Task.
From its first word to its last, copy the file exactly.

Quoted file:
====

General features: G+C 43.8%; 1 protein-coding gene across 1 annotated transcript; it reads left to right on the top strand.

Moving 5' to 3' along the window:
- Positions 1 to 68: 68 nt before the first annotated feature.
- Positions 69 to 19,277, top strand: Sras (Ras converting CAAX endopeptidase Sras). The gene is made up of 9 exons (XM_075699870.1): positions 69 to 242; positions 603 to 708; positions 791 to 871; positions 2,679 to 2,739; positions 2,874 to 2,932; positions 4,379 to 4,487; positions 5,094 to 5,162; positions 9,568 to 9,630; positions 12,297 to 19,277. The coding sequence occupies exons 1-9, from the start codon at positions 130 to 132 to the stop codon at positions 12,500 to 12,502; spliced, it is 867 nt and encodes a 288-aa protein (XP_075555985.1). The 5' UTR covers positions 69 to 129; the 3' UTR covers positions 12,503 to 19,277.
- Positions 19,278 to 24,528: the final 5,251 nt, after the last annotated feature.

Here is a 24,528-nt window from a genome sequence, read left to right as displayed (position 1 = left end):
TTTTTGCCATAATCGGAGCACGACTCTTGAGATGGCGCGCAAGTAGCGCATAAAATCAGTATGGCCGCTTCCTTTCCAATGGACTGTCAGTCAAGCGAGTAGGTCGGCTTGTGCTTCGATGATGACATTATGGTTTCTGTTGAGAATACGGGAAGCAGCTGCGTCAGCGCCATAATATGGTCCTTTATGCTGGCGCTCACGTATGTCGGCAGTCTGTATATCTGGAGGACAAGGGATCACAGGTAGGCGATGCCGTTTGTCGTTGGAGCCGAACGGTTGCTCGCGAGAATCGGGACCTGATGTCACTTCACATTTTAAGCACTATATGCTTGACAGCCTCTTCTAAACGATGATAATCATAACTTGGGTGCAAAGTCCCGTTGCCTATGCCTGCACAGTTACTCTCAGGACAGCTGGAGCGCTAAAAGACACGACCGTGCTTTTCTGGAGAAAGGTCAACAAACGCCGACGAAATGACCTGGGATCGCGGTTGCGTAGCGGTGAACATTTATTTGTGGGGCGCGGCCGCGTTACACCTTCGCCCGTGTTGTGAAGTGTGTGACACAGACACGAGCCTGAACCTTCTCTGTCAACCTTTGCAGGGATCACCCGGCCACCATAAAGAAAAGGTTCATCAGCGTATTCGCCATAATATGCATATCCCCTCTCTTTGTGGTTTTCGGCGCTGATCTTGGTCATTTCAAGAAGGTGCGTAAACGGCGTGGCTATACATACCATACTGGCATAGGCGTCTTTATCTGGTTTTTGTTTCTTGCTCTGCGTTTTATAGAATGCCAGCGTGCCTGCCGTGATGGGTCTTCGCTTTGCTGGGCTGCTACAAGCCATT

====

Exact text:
General features: G+C 43.8%; 1 protein-coding gene across 1 annotated transcript; it reads left to right on the top strand.

Moving 5' to 3' along the window:
- Positions 1 to 68: 68 nt before the first annotated feature.
- Positions 69 to 19,277, top strand: Sras (Ras converting CAAX endopeptidase Sras). The gene is made up of 9 exons (XM_075699870.1): positions 69 to 242; positions 603 to 708; positions 791 to 871; positions 2,679 to 2,739; positions 2,874 to 2,932; positions 4,379 to 4,487; positions 5,094 to 5,162; positions 9,568 to 9,630; positions 12,297 to 19,277. The coding sequence occupies exons 1-9, from the start codon at positions 130 to 132 to the stop codon at positions 12,500 to 12,502; spliced, it is 867 nt and encodes a 288-aa protein (XP_075555985.1). The 5' UTR covers positions 69 to 129; the 3' UTR covers positions 12,503 to 19,277.
- Positions 19,278 to 24,528: the final 5,251 nt, after the last annotated feature.

Here is a 24,528-nt window from a genome sequence, read left to right as displayed (position 1 = left end):
TTTTTGCCATAATCGGAGCACGACTCTTGAGATGGCGCGCAAGTAGCGCATAAAATCAGTATGGCCGCTTCCTTTCCAATGGACTGTCAGTCAAGCGAGTAGGTCGGCTTGTGCTTCGATGATGACATTATGGTTTCTGTTGAGAATACGGGAAGCAGCTGCGTCAGCGCCATAATATGGTCCTTTATGCTGGCGCTCACGTATGTCGGCAGTCTGTATATCTGGAGGACAAGGGATCACAGGTAGGCGATGCCGTTTGTCGTTGGAGCCGAACGGTTGCTCGCGAGAATCGGGACCTGATGTCACTTCACATTTTAAGCACTATATGCTTGACAGCCTCTTCTAAACGATGATAATCATAACTTGGGTGCAAAGTCCCGTTGCCTATGCCTGCACAGTTACTCTCAGGACAGCTGGAGCGCTAAAAGACACGACCGTGCTTTTCTGGAGAAAGGTCAACAAACGCCGACGAAATGACCTGGGATCGCGGTTGCGTAGCGGTGAACATTTATTTGTGGGGCGCGGCCGCGTTACACCTTCGCCCGTGTTGTGAAGTGTGTGACACAGACACGAGCCTGAACCTTCTCTGTCAACCTTTGCAGGGATCACCCGGCCACCATAAAGAAAAGGTTCATCAGCGTATTCGCCATAATATGCATATCCCCTCTCTTTGTGGTTTTCGGCGCTGATCTTGGTCATTTCAAGAAGGTGCGTAAACGGCGTGGCTATACATACCATACTGGCATAGGCGTCTTTATCTGGTTTTTGTTTCTTGCTCTGCGTTTTATAGAATGCCAGCGTGCCTGCCGTGATGGGTCTTCGCTTTGCTGGGCTGCTACAAGCCATT